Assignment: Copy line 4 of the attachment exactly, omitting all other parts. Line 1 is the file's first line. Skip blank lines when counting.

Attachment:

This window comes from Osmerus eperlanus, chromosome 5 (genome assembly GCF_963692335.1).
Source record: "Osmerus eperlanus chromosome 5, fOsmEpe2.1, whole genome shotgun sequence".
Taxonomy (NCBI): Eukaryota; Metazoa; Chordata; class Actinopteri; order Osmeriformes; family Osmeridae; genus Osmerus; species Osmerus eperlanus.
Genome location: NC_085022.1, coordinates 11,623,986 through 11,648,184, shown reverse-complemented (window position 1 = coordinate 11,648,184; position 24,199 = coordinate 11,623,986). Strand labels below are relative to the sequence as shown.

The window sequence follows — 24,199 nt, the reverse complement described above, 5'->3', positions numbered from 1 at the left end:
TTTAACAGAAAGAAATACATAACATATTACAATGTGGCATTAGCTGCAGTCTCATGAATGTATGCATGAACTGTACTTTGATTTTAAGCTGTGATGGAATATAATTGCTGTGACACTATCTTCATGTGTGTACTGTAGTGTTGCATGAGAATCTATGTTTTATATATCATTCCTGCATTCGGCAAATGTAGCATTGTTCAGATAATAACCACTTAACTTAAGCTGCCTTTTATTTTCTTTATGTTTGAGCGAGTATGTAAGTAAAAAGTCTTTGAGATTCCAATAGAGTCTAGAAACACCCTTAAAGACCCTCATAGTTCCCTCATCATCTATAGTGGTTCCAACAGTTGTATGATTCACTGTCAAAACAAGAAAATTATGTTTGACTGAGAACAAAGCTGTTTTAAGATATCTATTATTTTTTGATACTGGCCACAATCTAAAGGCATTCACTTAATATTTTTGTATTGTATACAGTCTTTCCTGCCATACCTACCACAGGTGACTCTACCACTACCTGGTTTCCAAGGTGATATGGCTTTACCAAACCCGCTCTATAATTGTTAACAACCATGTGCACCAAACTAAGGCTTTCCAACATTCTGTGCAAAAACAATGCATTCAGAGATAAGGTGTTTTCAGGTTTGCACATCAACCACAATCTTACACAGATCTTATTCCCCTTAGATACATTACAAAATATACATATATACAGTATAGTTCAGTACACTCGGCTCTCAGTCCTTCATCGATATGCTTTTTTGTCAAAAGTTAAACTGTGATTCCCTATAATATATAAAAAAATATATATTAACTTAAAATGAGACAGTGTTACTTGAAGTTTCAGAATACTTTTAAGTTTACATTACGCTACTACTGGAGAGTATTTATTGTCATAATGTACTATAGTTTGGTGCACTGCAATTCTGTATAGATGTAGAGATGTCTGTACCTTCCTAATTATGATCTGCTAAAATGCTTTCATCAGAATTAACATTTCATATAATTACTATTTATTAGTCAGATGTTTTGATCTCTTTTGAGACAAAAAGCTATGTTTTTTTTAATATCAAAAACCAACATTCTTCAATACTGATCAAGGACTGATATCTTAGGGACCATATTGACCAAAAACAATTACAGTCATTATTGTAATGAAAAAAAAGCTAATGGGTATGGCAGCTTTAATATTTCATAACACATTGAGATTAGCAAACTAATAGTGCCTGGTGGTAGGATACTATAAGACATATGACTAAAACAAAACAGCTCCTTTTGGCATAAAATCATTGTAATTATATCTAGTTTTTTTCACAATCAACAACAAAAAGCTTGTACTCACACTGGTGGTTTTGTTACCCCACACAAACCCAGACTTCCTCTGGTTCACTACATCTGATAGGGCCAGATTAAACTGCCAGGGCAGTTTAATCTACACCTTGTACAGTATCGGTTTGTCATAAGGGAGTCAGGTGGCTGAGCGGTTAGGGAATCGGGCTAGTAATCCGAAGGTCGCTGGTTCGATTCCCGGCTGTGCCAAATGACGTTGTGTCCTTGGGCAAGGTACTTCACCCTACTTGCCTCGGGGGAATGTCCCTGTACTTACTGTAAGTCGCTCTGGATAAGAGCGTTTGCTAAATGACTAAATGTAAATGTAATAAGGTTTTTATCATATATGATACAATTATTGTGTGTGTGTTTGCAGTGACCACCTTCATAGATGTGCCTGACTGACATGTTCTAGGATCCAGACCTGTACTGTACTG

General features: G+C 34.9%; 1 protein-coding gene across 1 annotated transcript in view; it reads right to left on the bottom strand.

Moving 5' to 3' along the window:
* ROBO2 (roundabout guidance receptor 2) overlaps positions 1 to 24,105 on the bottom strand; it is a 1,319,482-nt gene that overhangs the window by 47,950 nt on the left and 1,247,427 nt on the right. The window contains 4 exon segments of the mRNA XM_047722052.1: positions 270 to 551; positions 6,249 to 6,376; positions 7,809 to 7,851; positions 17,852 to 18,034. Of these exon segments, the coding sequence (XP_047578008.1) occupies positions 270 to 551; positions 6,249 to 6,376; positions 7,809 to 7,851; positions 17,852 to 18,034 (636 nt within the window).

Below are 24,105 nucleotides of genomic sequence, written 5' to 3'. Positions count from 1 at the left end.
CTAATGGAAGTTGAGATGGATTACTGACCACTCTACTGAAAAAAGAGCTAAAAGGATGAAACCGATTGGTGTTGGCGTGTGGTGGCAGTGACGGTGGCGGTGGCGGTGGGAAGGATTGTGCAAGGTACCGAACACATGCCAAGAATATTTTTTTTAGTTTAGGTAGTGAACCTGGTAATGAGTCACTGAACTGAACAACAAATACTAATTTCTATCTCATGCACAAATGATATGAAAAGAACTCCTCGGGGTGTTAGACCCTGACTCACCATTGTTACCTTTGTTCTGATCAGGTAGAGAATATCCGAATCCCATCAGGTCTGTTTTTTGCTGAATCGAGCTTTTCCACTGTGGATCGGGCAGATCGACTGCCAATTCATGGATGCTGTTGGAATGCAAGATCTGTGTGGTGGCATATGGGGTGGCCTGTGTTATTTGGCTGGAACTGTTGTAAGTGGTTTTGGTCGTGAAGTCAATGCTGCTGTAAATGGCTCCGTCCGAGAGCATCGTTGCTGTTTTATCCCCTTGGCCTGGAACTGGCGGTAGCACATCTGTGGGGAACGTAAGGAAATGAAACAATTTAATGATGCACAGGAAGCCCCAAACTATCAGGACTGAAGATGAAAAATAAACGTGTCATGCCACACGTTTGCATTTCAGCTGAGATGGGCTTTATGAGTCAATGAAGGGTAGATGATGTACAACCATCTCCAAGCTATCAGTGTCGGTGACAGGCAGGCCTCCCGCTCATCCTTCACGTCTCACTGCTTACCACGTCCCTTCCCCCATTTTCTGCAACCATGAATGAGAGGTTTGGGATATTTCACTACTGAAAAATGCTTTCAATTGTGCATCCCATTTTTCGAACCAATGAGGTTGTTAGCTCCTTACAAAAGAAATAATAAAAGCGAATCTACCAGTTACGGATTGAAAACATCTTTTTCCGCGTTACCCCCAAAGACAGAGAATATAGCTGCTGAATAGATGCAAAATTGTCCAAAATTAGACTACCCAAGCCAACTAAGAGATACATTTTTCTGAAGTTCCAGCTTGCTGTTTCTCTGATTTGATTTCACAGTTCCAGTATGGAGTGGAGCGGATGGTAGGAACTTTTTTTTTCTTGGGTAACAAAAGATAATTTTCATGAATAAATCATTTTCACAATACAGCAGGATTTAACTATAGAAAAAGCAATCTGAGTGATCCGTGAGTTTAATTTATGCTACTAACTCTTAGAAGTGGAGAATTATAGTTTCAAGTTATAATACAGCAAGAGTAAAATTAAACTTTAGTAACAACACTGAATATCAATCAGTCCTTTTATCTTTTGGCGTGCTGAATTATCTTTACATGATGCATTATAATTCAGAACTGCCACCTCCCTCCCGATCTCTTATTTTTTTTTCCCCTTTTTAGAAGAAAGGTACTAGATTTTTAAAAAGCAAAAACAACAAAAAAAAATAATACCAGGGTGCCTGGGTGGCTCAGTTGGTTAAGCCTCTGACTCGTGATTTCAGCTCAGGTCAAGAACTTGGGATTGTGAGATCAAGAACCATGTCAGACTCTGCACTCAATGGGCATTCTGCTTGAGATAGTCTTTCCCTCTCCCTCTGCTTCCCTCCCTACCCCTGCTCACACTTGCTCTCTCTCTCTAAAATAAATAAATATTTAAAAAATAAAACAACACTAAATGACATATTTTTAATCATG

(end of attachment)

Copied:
Genome location: NC_085022.1, coordinates 11,623,986 through 11,648,184, shown reverse-complemented (window position 1 = coordinate 11,648,184; position 24,199 = coordinate 11,623,986). Strand labels below are relative to the sequence as shown.